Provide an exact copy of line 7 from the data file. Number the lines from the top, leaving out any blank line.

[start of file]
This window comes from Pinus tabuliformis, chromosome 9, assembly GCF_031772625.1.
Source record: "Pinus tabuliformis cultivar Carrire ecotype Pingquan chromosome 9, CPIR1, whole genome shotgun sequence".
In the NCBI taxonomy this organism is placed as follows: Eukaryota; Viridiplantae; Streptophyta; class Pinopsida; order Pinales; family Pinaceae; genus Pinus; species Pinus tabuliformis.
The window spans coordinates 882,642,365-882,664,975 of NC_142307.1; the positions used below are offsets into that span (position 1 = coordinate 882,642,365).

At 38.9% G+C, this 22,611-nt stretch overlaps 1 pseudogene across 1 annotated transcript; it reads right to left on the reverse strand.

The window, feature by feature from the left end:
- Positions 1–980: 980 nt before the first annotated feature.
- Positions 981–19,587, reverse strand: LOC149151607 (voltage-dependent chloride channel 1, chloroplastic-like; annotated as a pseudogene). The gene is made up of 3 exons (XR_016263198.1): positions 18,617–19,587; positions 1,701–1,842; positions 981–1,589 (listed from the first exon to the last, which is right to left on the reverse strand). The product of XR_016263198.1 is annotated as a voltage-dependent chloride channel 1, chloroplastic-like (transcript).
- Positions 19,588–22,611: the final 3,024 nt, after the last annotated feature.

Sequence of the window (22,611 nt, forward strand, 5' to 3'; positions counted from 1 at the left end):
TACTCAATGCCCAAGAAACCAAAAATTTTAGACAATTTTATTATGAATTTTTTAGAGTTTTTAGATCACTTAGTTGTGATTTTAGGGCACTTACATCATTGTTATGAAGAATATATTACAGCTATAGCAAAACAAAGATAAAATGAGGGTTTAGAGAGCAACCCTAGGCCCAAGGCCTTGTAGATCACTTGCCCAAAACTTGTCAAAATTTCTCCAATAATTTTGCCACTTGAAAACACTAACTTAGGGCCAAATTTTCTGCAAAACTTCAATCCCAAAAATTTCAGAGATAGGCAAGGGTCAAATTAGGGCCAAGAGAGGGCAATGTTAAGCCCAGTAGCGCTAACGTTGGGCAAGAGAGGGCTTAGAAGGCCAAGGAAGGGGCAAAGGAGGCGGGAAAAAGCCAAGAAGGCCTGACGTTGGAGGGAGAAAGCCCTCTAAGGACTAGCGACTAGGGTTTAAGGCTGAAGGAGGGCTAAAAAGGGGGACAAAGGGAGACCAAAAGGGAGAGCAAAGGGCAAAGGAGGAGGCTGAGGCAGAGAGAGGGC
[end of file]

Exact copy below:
- Positions 1–980: 980 nt before the first annotated feature.